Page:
Ithle sex

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~' Go( our Si;re,%,z." On the speakers' desk lay a rotugh looking grooved stone-the first mill-stone used for grinding in this part of the country.Trhe tent was soon filled to its utmtost capacity, whlilst outside in every available place for seeing or hearing were grou Lped those who could not be seated inside.If there be any one thing whlichl characterizes the American people more than another, it is an intense and absorbing interest in the present. Here, under the pious guidance of Christian Mothers, our infant minds received their first impressions of "the beautiful and the good." Here we were first instructed in the laws of the two tables-laws which lie at the foundation of religious civilization and high culturee-and here too, is the sacred spot, " Where my eyes first opened to the sweet and pleasant light, WVhere I learned the poems (f the morning and the night, Where baptismal watersbn my infant forehead fell, And where I heard the holy precepts I remember now so well." With most of us it is the final resting place of our beloved dead, 18 A HUNDRED YEARS AGO.Engaged in their merclhandise, their farming, their mechanical pursuits, their strife after wealth, they find little time for reminiscences and small space for tiougthts of tlle past. -with whl m are associated precious, sacred and endearing memories.what wouldl seenm to be an unwarrantab)le (ielay ii its l)tulbliceatioll.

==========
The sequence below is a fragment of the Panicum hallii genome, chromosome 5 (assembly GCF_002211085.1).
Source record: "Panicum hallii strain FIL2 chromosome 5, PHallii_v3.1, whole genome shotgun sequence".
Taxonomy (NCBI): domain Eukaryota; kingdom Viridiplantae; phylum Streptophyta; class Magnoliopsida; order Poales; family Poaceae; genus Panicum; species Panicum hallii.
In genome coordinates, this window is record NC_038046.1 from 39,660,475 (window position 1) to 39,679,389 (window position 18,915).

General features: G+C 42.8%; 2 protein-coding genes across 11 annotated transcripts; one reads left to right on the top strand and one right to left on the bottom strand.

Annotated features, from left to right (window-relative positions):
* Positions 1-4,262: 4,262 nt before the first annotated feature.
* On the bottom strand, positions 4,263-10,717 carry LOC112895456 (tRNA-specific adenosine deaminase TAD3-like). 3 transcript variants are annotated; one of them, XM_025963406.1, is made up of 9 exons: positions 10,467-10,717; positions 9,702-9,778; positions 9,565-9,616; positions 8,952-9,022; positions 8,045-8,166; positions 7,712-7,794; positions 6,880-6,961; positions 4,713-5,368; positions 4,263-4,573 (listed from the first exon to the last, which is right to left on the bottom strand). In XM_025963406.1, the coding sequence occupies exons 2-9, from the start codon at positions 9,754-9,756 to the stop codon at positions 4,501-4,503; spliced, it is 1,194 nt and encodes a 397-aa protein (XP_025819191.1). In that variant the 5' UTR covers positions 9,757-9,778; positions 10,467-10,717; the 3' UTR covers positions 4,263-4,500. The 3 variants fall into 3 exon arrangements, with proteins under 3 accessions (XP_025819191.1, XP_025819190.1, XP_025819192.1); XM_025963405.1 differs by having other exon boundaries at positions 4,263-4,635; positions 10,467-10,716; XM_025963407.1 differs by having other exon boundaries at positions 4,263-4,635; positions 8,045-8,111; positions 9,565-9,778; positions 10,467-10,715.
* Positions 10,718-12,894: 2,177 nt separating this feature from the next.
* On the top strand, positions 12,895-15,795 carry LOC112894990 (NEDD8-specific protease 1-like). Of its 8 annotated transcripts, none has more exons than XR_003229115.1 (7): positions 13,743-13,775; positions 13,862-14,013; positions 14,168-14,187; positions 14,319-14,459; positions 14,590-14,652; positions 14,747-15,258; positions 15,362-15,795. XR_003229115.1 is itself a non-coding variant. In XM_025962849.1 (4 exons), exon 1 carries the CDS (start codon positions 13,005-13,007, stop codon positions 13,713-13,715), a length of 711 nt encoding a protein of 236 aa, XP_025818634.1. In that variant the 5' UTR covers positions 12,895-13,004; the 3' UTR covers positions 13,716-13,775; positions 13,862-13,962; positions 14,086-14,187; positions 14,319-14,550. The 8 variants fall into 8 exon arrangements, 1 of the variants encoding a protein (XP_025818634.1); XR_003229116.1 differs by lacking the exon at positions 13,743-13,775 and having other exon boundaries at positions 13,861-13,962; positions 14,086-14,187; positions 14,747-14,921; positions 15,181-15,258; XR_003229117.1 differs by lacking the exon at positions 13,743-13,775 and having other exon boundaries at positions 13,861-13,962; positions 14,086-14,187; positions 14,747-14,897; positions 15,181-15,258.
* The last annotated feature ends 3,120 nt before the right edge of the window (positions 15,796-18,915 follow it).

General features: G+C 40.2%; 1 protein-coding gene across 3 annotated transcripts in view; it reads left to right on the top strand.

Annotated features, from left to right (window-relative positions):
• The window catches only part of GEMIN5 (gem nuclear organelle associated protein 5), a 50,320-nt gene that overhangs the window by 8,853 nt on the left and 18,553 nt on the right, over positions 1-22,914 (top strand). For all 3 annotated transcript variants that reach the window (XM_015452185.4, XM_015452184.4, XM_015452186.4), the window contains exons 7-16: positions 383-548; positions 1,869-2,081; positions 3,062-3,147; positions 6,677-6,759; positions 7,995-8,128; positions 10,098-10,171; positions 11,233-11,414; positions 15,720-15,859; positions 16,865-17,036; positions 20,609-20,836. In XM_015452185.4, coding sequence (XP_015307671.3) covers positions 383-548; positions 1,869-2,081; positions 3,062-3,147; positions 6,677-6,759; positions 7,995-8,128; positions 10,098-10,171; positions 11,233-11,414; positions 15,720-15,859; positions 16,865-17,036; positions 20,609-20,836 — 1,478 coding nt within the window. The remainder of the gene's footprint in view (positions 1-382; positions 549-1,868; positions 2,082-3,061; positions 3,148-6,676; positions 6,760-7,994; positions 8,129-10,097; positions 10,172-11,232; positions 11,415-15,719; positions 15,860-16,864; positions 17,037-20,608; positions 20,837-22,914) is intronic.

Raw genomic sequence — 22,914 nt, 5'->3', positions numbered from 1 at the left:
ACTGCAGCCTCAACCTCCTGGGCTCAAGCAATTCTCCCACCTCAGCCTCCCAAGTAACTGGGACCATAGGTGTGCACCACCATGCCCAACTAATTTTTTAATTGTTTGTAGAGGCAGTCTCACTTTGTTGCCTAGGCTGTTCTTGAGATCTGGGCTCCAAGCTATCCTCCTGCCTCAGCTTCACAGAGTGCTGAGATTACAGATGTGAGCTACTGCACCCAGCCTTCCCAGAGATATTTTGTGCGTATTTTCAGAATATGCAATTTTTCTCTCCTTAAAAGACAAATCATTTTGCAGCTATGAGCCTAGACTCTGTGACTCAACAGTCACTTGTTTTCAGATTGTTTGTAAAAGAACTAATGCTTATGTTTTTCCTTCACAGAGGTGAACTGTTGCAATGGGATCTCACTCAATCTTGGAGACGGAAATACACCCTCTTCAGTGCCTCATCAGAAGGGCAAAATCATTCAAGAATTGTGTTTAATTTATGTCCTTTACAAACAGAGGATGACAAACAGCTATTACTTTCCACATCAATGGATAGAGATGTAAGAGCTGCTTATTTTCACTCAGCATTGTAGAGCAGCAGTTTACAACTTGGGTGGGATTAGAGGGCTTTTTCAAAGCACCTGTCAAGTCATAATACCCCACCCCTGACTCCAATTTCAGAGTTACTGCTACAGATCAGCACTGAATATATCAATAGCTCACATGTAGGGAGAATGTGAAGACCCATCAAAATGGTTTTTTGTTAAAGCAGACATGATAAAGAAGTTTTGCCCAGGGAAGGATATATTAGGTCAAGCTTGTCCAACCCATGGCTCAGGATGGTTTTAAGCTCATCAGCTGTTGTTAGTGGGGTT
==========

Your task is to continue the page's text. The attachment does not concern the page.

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This mteeting was held in the lecture room of the Congregational church, and was well attended by those who had a direct and personal interest in the early settlement of the place. Large accommodationlls were necessary, to l)rovide for our expected guests, and in a sm? To those ladies wlhose duties were so burtlhensomhe, and who d(lid so cheerfully and well the task imposed upon tlhem, we can only say, that our gusts gave to them the palm, of p)roviding more and better fate than many larger places would have d(eemed possible.In no instance was the matter treated lighflltly; but all seemed desirous to be nutmbered among tlhose, who were disposed to lhon-or the memory of our fathlers'lhe inames of only a few of these can now be recalled, whose interest from the outset was strong, and whose ap I)eals to us at home were potent in urging on all needful preparation. An interesting featre of this gathering was the great number of aged people,of these were indeed venerable, on account of their advanced age.Among those, I cannot forbear to mention s(uch names as Hfenry \W. One in his hundredth year, and several past ninety.Sherman, and the restult of this correspondence was to be reporte(l to an adjourned meeting. Tlihe Susquehanna Agricultural Society" a(nd the " Delaware Agriculttral Society," very generously tendered to thle committee the use of their tents; and tlhese, being large an(d commodious, made it possible to provide for the speaking and the dinner on a scale lairge eunoughl to wvarrant reasonable success. Earl) in the dclay the people l)egan to gather, a few throiugh idle curiosity, but ver largely thlrot,ugh real interest in the proceedings about to take place; and as the different trains on the New N York alnd Oswego Midland and Albany and Susquehanna Railroads, in(cluding extratrains that those Roads had generously provided for the special accommodation of those who could not reach Si(idney in time on the regular trains, began to arrive, those who had before doubted the success of the celebration, were convinced that this was indeed to be the greatest gathering that had ever been seen in this p)art of the valle.At an adjourned meeting held some little time after, the correspo(ndence that had been elicited, was submitted; and it is to be reg,retted that this correspondence, inll part at least, cannot be liveni, as evidlencing the feeling, and anxiety even, with whichl those *who were addclressed exp)ressed themselves in rega-(rd to a Centennial Celebration. Tlhe care of the tents, their erection, seating and airranging, was entrusted to Messrs. The extra train from Walton on the " Midland" was literally loaded down; even the tops of the cars were covered by those, who were anxious to be present at this, the first centennial celebration in the upper valley of the Susquehanna.

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